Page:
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Posts Tagged ‘World War II’

The coins born from war and ice…

During its lifetime, The Royal Mint has struck coins for over 100 different countries from around the globe.

But do you know the story of how they came to strike Icelandic coinage?

The ‘inauguration’ of Iceland’s coinage

The story of how The Royal Mint came to strike Iceland’s coins began in World War Two.

After a night where the windows and roofs of The Royal Mint at Tower Hill had been destroyed by enemy action, the very first British-struck Icelandic coins were born as “a glacial wind whirled round the coining presses to inaugurate this coinage of Iceland” (explained by John Craig, The Deputy Master of The Royal Mint, in his annual report).

Prior to World War II, Iceland was ruled by the Danish crown and Icelandic coins had been struck by The Copenhagen Mint.

But the fall of Denmark into enemy hands during the war meant that Iceland had to look elsewhere for its coinage requirements…

First ever British-struck Icelandic coins

It was in 1940 that The Royal Mint received its first order to strike the five Icelandic denominations from 1 Eyrir (0.01 Krόnur) to 25 Aurar (0.25 Krόnur).

The coins born from war and ice...
1940 1 Eyrir. Credit: Numista

This was soon followed by additional orders for Krόnur and 2 Krόnur coins.

Not only did The Royal Mint experience damages to the building during WWII, but the price of nickel also rose substantially as the metal was in extremely high demand for munitions.

This meant it became necessary to strike the 1942 dated 10 and 25 Icelandic Aurar coins in the ‘poor metal’ of zinc rather than the now commonly used Cupro-nickel.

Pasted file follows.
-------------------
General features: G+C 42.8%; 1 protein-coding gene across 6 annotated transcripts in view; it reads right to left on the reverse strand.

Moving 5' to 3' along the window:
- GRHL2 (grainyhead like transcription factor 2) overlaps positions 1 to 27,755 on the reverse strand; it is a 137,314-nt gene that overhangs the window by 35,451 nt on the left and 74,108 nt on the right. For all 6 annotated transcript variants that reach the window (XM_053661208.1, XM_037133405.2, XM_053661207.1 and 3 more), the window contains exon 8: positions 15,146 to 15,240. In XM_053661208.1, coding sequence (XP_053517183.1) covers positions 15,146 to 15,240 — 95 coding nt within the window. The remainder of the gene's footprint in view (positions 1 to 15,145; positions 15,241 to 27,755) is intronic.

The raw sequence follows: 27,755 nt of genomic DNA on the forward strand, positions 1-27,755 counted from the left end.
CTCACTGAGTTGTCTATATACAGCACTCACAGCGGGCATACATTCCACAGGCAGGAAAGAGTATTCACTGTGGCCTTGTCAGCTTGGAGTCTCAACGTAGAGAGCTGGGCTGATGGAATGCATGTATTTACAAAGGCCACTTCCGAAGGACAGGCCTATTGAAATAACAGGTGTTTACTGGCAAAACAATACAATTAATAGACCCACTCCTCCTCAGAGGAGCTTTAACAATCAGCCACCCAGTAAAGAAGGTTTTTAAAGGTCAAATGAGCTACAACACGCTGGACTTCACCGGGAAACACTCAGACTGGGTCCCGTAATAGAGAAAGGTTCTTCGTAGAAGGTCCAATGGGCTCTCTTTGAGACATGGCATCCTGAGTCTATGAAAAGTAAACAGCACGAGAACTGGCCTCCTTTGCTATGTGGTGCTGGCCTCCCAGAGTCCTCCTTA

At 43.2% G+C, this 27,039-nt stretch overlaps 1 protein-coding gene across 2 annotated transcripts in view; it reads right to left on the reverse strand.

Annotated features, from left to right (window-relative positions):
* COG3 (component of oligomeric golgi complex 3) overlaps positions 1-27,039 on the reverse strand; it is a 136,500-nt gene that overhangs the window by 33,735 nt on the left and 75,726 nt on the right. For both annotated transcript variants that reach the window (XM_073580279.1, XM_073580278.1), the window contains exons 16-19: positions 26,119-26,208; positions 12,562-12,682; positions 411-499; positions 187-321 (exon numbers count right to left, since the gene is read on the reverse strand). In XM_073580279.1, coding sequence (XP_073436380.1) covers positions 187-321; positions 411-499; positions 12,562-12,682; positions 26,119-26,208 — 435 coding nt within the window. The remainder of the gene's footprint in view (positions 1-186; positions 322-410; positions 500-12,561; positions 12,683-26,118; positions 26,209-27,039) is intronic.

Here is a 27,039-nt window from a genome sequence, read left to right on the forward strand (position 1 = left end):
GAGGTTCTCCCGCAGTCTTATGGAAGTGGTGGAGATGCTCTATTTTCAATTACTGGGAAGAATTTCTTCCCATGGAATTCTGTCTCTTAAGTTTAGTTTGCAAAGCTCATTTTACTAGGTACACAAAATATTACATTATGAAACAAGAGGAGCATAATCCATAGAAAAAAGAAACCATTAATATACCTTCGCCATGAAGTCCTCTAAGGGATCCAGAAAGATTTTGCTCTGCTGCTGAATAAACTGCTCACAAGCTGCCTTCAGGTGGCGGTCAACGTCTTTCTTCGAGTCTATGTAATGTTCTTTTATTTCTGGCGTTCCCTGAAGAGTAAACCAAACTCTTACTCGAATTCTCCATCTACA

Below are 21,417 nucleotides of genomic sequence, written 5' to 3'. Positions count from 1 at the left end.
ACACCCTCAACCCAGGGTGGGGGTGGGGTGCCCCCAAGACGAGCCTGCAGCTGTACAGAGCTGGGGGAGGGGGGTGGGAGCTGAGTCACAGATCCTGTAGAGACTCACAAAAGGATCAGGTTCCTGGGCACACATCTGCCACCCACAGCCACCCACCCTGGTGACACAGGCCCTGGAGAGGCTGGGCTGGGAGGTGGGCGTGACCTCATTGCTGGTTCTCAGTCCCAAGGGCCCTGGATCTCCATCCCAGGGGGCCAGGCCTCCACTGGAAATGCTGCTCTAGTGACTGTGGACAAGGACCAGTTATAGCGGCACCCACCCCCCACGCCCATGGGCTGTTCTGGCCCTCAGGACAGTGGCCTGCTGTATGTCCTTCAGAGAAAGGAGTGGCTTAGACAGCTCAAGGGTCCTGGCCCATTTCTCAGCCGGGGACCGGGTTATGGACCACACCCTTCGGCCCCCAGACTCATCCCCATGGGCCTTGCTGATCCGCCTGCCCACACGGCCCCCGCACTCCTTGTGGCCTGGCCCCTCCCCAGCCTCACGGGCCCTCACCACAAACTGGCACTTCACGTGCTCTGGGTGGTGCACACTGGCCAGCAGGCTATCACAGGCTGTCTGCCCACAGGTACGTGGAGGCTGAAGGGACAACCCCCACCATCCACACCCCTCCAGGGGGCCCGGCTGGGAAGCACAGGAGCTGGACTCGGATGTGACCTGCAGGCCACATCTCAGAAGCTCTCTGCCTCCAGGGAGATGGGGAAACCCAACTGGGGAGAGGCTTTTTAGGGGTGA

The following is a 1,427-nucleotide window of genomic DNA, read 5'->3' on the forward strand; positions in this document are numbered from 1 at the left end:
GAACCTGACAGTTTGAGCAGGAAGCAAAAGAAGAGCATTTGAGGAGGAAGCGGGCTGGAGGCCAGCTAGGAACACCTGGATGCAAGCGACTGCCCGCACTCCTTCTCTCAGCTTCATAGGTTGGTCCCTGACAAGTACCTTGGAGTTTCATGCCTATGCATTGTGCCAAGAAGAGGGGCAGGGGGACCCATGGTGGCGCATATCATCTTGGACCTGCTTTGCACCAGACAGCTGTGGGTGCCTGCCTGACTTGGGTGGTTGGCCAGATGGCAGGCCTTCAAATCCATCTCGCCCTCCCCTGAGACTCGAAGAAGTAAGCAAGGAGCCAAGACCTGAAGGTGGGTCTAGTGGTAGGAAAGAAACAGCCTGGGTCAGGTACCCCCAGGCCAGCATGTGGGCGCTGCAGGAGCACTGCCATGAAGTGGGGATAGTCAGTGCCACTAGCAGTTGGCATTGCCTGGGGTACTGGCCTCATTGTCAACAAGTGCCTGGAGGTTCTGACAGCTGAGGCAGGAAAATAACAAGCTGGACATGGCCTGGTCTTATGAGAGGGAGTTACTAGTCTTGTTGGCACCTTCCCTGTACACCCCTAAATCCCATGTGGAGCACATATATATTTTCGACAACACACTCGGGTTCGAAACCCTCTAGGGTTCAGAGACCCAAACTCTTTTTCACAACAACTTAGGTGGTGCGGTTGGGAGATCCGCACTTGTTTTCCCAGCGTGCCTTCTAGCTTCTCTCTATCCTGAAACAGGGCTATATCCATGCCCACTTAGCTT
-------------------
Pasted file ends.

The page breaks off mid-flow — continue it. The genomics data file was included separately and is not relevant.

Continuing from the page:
The coins born from war and ice...
1942 10 Aurar made from zinc. Credit: Numista

The new coins series

In June 1944 Iceland became a republic. A new series of coins were introduced in 1946, which remained in use for the next 35 years.

A full rendering of the national Coat of Arms appeared on the Krόnur and 2 Krόnur, complete with the bull, eagle, dragon and giant supporters.

The coins born from war and ice...
1 Krόnur coin depicting the national Coat of Arms. Credit: Numista

Four new denominations were added in the late 1960s, including the 50 Aurar, 5 Krόnur, 10 Krόnur and 50 Krόnur.

Iceland’s first commemorative coins

Iceland’s first commemorative coin was struck at The Royal Mint in 1961 – a gold 500 Krόnur marking the 150th anniversary of the birth of the scholar and statements, Jόn Sigurdsson.

The coins born from war and ice...
1961 Gold 500 Krόnur. Credit: CoinArchives.com

Iceland became a free and sovereign nation in 1918 when the Union Treaty with Denmark came into effect on the 1st December. To commemorate 50 years since this historic moment, a 50 Krόnur coin was issued.

In its first year of issue in 1968, the reverse design of the 50 Krόnur included a representation of the Althing (Parliament) building and carried an inscription marking the 50th anniversary of the achievement of Icelandic national sovereignty.

The coins born from war and ice...
1968 50 Krόnur. Credit: Numista

In 1974, The Royal Mint issued a three coin series of gold and silver coins, designed by Throstur Magnusson to commemorate the 1100th anniversary of the settlement of Iceland.

The coins born from war and ice...
1974 Gold Proof 10,000 Krόnur. Credit: Numista

A major reform to Iceland’s coinage

The Icelandic financial market suffered hyperinflation in 1981, which was settled by a major reform of the coinage, resulting in a complete redesign and revaluation of the circulating coins.

100 old Krόnur was now worth just 1 new Krόna. As well as 1 and 5 Krόna coins, denominations of 5, 10 and 50 Aurar were also introduced.

The new obverses, in keeping with Magnusson’s designs, depicted the traditional protector spirits (“Landvættir”) of Iceland.

The coins born from war and ice...